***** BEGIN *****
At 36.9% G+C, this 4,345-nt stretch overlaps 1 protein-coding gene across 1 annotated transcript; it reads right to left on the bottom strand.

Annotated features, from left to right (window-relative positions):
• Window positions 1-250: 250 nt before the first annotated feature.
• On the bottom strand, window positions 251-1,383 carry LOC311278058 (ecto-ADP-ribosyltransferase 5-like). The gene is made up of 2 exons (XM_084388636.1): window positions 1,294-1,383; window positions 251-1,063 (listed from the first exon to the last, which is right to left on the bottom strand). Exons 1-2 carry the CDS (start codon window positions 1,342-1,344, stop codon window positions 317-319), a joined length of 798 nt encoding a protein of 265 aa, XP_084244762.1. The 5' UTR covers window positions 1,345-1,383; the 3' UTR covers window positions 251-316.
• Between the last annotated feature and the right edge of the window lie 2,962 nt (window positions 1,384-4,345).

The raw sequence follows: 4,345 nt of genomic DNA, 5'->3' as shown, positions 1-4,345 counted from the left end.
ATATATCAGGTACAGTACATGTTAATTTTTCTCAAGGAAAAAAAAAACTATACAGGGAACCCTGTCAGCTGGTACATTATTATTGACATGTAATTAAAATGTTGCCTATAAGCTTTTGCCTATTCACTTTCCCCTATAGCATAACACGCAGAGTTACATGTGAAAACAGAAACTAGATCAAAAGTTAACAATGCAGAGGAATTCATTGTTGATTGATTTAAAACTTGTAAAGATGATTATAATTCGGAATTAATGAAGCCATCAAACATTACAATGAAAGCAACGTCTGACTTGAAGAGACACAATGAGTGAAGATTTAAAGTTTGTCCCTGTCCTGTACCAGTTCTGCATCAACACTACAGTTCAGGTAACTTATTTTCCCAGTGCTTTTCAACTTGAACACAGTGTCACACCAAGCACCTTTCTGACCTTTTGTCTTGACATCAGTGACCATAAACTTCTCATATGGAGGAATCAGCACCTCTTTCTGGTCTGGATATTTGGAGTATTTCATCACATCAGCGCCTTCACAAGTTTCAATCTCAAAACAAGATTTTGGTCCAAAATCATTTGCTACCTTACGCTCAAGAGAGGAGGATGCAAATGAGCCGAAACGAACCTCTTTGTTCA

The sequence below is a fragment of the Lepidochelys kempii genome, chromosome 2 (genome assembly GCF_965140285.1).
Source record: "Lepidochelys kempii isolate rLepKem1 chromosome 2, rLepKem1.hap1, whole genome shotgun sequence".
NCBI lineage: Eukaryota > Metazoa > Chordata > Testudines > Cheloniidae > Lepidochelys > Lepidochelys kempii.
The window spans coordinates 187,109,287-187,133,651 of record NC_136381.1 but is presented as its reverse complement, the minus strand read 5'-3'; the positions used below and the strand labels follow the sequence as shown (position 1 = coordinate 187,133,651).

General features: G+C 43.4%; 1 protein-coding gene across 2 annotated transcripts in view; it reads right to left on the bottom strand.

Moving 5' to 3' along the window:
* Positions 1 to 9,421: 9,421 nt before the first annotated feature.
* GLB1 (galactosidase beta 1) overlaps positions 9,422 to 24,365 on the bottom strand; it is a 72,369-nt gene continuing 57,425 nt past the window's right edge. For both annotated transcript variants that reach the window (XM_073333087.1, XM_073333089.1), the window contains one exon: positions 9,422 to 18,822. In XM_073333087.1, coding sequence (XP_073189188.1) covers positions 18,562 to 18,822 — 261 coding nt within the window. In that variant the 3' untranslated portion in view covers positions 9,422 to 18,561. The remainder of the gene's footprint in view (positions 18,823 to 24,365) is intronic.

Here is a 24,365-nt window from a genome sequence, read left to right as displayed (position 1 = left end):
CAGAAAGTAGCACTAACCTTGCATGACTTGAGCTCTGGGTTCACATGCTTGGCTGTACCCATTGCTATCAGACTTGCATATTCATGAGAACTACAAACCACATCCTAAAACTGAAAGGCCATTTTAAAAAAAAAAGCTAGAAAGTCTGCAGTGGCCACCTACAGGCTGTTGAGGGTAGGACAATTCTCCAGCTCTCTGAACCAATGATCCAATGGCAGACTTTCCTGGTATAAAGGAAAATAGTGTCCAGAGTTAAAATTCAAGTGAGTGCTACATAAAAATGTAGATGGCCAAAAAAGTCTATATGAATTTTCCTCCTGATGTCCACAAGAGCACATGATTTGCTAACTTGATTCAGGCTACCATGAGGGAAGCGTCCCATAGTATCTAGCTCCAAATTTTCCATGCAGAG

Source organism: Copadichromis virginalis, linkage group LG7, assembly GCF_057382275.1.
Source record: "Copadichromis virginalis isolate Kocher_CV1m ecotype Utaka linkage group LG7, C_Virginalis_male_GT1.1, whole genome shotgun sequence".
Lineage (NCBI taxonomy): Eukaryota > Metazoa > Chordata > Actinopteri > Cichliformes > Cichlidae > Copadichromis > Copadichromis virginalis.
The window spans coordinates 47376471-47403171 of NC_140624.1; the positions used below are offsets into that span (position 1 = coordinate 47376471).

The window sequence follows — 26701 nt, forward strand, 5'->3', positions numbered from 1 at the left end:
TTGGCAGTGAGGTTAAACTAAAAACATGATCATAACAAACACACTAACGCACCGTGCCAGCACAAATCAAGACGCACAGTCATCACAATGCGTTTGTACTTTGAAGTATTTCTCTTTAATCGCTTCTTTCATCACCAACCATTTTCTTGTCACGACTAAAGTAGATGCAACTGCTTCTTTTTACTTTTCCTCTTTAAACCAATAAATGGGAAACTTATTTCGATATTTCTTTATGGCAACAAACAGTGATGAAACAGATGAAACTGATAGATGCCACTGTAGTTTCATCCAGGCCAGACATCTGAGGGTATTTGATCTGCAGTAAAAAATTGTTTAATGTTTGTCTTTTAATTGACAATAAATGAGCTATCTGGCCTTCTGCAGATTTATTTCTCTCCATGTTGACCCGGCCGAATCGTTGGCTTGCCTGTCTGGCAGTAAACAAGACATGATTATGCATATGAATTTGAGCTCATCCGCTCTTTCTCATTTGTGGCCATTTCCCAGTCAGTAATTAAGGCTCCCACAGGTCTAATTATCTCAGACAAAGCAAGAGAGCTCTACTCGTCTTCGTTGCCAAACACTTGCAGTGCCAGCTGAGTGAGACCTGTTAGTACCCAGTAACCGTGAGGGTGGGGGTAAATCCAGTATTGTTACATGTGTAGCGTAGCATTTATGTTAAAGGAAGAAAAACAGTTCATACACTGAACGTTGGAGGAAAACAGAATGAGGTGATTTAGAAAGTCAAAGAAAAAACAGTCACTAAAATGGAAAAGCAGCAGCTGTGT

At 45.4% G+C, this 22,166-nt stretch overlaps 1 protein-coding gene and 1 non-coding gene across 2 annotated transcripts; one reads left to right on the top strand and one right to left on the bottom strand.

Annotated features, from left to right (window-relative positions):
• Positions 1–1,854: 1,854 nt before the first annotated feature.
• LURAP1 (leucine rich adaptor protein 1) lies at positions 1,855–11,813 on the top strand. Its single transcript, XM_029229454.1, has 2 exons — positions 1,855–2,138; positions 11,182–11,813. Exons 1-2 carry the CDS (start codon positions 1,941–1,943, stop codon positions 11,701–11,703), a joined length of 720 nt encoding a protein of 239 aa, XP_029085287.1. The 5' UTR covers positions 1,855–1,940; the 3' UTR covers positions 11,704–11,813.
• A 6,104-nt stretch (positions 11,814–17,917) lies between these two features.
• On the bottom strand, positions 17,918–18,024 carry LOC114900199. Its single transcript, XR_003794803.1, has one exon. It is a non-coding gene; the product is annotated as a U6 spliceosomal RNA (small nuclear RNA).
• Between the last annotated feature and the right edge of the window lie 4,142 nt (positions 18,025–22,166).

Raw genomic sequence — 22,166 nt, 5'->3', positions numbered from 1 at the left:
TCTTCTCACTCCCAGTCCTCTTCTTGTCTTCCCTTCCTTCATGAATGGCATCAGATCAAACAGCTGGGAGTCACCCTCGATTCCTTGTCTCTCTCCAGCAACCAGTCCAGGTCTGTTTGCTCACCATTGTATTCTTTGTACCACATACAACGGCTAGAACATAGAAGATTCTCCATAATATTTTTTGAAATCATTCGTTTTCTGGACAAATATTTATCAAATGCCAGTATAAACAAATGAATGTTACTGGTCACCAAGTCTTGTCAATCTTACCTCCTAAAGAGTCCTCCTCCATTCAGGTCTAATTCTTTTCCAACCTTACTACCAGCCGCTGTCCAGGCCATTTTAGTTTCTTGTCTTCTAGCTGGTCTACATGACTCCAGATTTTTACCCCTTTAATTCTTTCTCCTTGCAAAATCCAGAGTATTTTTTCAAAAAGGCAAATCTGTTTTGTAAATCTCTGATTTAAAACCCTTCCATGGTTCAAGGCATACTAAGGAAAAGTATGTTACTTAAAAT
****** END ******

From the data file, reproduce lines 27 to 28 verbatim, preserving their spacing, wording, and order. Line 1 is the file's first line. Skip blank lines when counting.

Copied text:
• LURAP1 (leucine rich adaptor protein 1) lies at positions 1,855–11,813 on the top strand. Its single transcript, XM_029229454.1, has 2 exons — positions 1,855–2,138; positions 11,182–11,813. Exons 1-2 carry the CDS (start codon positions 1,941–1,943, stop codon positions 11,701–11,703), a joined length of 720 nt encoding a protein of 239 aa, XP_029085287.1. The 5' UTR covers positions 1,855–1,940; the 3' UTR covers positions 11,704–11,813.
• A 6,104-nt stretch (positions 11,814–17,917) lies between these two features.